As soon as you suspect that you’ve been a victim of identity theft, taking these steps immediately will help you clear your name and your credit. Also, consider grabbing a free credit report from myBankrate.
If a bank account or existing credit line has been affected, shutting it down should be the first order of business. Working with the credit card company or the bank as soon as possible can save you money. In general, most credit cards have zero-liability policies, but the Fair Credit Billing Act specifies that your maximum liability for unauthorized charges is $50.
ATM or debit cards and electronic transfers from your bank account fall under the Electronic Fund Transfer Act. Under this act, consumers have to move fast. Reporting a lost or stolen ATM or debit card before any fraudulent transactions means the victim is off the hook for any that happen afterward.
But if purchases or withdrawals are made, consumers have a small window of two business days after you realize the loss has occurred to report the unauthorized charges or transfers and get a $50 liability limit. After that, there is a $500 liability limit for up to 60 days after the statement reflecting the fraud is mailed. After 60 days, consumers are exposed to unlimited liability.
Consumers should also notify banks of any lost or stolen checks.
“Contact any one of the three credit reporting agencies and request a fraud alert. By doing so, a fraud alert will be put on all three of your credit files,” says Steven Katz, former director of consumer education for TransUnion’s TrueCredit.com.
The fraud alert will last 90 days. After you’ve filed a police report or filled out the ID theft complaint form from the Federal Trade Commission, you can put an extended fraud alert on your credit. The alert stays in effect for seven years.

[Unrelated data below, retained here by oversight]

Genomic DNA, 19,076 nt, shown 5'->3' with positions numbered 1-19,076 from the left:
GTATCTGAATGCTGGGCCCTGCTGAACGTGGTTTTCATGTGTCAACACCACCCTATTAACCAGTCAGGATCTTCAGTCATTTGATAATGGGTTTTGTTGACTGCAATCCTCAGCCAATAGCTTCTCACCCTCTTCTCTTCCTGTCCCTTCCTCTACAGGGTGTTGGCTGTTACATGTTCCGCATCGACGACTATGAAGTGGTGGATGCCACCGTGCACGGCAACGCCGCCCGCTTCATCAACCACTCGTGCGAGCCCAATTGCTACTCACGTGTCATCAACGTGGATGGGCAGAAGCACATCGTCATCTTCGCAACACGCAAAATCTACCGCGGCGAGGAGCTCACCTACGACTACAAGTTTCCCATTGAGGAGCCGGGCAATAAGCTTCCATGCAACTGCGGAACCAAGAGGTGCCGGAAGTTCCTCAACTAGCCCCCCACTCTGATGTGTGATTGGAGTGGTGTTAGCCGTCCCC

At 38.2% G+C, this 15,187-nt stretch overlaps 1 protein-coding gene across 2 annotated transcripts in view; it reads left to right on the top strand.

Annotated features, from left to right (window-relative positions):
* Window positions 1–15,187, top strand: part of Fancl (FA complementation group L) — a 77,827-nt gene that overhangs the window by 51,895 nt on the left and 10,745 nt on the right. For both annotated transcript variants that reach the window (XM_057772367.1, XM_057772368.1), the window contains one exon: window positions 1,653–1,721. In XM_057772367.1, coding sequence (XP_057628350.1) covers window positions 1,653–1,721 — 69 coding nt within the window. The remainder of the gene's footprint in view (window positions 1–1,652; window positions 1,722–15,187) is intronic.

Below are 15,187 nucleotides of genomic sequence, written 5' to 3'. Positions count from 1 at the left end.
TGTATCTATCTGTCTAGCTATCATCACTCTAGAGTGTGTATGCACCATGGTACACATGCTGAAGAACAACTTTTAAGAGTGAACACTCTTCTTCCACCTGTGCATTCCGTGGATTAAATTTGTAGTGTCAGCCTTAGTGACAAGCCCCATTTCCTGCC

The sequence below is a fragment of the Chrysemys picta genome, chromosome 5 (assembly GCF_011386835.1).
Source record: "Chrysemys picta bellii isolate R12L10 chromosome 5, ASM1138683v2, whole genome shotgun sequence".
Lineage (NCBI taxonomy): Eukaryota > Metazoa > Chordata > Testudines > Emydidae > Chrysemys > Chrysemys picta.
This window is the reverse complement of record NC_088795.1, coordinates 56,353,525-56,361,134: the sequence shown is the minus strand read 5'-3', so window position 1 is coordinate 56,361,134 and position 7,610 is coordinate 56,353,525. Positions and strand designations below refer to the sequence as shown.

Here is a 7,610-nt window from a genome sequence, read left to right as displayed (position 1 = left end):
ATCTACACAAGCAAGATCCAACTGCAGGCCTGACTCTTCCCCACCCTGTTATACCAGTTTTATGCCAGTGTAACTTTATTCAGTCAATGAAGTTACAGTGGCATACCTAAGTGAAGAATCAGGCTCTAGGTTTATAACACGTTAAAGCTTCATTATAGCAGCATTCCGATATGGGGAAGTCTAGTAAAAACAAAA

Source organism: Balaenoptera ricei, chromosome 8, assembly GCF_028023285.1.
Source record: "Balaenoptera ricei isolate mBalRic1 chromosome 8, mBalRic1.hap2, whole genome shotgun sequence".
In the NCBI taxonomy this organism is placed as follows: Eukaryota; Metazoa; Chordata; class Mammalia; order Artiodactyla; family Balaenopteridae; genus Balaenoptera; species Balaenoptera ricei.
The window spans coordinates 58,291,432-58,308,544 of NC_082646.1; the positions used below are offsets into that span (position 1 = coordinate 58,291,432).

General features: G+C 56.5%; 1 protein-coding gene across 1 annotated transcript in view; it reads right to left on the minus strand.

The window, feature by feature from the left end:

“Filing a fraud alert is probably the best step for someone who is unsure if they are a victim,” says Katz.
A credit freeze will provide more protection but can be restrictive when applying for credit.
After installing a fraud alert in your credit file, you’ll automatically receive a free credit report from each of the three agencies, and you will be opted out of preapproved credit card and insurance offers. After you receive your reports, make note of the unique number assigned to your account. This will be valuable in all your communications with the agencies.
Check your reports for signs of fraud — new accounts you didn’t open, hard inquiries you don’t recognize, payment history you can’t account for, an employer you never worked for and personal information unfamiliar to you. Pull each of your credit reports at least once over the course of the next year to check for fraudulent activity. Use an identity theft report to get fraudulent information removed from your reports.
“A credit freeze is a good thing to do if you know you’re a victim, as it will completely lock down all your credit information,” says Katz.
A credit freeze prevents the credit reporting agencies from releasing your credit report to new creditors. You’ll pay as much as $10 to place a freeze at each bureau depending on the state you live in; it’s usually free if you can prove you’re an ID theft victim.
Contact the FTC at 1 (877) 438-4338. While federal investigators tend to pursue only larger, more sophisticated fraud cases, they monitor identity theft crimes of all levels in the hopes of discovering patterns and breaking up larger rings.